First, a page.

Iran marines to be freed

THE 15 British service personnel, including Suffolk marine Mark Banks, held by Iran are to be pardoned and freed, Iranian President Mahmoud Ahmadinehjad announced today.

THE 15 British service personnel, including Suffolk marine Mark Banks, held by Iran are to be pardoned and freed, Iranian President Mahmoud Ahmadinehjad announced today.

He said they would be taken immediately to Tehran Airport and called their release "a gift" to Britain to mark the birthday of Islam's Prophet Mohammed and Easter.

A Downing Street statement said: "We welcome what the President has said about the release of our 15 personnel.

"We are now establishing exactly what that means in terms of the method and timing of their release.'


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Mr Ahmadinejad's dramatic announcement came during a long news conference in Tehran, during which he also theatrically decorated the coastguards he said had captured the sailors and marines.

The Iranian President earlier insisted Iran would never accept trespassing of its territorial waters.

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"On behalf of the great Iranian people, I would like to thank the Iranian coastguard for courageously defending our Iranian territorial waters,' the president added.

He then pinned medals on the chests of the three coastguard officers.

Mr Ahmadinejad also homed in on the plight of Leading Seaman Faye Turney, the only female captive, questioning why such a difficult job had been given to a mother.

"Why is there no respect for motherhood, affection?' he demanded.

He continued: "The Government of Mr Blair chose to take the conflicting approach and took the issue to the Security Council.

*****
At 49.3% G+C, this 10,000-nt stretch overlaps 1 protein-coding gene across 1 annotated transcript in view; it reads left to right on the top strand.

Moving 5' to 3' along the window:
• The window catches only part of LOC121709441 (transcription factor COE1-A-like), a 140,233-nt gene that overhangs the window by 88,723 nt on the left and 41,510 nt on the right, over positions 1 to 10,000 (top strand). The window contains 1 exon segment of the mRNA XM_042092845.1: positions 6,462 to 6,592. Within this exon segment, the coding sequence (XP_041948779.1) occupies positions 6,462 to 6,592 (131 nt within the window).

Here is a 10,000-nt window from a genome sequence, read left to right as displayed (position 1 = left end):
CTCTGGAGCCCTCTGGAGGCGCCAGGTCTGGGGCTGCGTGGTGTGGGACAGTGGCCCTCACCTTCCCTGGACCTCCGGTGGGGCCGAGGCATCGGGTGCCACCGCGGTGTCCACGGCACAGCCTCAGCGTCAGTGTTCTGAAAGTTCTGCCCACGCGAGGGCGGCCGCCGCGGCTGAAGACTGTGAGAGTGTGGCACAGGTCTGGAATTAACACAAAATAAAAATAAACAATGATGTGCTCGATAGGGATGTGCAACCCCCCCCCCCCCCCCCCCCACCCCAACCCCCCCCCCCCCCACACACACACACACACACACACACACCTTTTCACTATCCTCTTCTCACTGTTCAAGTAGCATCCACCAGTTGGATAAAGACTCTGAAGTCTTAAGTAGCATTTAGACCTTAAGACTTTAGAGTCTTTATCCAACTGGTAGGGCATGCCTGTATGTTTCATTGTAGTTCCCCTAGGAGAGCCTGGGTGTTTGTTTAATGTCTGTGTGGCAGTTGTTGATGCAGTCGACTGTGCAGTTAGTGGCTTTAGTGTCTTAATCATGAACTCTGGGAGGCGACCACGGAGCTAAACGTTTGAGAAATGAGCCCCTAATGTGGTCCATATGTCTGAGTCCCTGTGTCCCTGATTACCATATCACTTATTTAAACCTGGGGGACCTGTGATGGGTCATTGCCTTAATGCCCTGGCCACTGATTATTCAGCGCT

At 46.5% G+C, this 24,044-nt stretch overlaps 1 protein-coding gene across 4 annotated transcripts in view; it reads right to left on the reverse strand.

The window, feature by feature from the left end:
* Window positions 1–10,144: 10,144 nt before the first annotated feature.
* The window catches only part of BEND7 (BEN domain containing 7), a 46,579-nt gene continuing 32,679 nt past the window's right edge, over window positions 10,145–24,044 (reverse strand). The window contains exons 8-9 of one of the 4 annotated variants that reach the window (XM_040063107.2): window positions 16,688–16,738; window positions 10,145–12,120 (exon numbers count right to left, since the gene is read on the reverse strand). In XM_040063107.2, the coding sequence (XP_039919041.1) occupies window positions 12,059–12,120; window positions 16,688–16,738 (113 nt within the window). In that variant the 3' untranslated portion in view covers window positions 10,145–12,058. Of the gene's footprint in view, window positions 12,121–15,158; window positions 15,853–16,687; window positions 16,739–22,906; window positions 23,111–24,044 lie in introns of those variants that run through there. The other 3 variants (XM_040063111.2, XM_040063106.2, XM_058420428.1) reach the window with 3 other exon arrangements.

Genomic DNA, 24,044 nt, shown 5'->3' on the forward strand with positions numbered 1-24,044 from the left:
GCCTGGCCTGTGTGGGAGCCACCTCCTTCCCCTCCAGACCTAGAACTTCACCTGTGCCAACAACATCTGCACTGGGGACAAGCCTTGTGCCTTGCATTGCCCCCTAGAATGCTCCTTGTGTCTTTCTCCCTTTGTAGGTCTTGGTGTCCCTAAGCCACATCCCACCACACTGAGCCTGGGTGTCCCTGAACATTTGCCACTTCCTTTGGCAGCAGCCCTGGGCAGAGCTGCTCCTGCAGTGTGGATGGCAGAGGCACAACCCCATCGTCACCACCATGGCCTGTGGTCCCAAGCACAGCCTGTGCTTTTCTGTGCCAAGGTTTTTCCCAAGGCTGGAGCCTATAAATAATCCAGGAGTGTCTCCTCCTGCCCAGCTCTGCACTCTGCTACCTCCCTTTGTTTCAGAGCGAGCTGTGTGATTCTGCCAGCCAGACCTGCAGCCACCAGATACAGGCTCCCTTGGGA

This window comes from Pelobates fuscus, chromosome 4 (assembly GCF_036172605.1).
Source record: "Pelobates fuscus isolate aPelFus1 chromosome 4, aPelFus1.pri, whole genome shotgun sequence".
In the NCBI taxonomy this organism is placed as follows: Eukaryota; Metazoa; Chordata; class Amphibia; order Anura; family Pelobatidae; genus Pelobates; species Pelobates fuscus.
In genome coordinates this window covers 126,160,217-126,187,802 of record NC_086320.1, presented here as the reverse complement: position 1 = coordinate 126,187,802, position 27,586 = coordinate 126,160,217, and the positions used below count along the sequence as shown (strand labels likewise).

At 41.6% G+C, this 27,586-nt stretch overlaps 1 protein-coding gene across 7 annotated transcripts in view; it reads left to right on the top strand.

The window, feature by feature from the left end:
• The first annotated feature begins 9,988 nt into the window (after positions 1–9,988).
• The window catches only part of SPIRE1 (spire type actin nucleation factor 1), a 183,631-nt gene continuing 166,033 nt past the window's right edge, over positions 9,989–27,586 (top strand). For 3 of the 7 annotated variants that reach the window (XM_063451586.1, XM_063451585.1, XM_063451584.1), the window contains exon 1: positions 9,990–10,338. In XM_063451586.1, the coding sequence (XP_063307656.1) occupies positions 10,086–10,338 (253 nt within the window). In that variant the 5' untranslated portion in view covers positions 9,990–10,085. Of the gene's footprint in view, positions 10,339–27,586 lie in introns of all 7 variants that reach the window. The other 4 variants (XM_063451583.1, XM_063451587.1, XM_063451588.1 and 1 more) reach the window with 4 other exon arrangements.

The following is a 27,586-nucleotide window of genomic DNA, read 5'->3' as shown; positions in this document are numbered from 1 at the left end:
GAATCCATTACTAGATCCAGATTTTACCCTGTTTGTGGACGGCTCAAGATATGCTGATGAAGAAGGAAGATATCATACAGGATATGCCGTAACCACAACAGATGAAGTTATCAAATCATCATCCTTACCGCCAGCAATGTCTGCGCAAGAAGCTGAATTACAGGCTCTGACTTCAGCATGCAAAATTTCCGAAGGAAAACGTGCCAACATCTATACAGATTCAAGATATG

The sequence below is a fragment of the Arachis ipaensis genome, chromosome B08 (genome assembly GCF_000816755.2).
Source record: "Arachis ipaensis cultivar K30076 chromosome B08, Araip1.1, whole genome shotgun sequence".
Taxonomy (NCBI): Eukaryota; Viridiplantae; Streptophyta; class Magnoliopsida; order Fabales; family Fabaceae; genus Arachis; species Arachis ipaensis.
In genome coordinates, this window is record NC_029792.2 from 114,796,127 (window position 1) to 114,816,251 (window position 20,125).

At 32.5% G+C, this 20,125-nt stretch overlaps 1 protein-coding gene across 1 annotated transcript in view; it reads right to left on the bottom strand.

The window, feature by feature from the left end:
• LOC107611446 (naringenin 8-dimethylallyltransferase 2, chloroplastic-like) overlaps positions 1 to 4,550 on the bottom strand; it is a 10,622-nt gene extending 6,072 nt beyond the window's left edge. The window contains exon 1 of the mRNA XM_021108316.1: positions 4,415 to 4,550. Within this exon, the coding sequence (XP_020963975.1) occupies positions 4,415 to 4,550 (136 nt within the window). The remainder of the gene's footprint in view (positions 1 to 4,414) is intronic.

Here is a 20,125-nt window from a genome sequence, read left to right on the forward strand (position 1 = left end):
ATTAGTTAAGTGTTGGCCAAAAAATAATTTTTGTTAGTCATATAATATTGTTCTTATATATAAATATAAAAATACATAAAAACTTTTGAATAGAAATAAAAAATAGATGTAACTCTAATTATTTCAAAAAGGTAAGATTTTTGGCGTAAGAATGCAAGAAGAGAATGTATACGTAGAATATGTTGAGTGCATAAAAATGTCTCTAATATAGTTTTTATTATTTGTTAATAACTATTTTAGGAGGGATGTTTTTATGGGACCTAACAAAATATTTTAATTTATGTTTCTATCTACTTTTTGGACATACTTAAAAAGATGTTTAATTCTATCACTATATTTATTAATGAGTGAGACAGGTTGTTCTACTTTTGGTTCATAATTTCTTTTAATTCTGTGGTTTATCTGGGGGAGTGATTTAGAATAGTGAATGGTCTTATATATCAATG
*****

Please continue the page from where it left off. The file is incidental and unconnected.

"Why did the Security Council issue a statement without taking all the evidence into account?

"People wonder why and people wonder where is the Security Council going to?

"What's the direction?

"And then Iran is accused and then Iran is asked to release the detainees.

"Would the same people want their land to be violated?'

The news conference was being eagerly watched both in Whitehall and by the families of the sailors and marines in their homes.

They were captured after boarding an Indian merchantman in what the UK has insisted were Iraqi territorial waters 13 days ago.

News of the promised release came after the UK was today said to have begun direct negotiations with the Iranian government through its chief negotiator Mr Ali Larijani.

No 10 refused to confirm a report that the Prime Minister's chief foreign affairs adviser Sir Nigel Sheinwald had taken personal charge of the talks and spoken to Mr Larijani himself.

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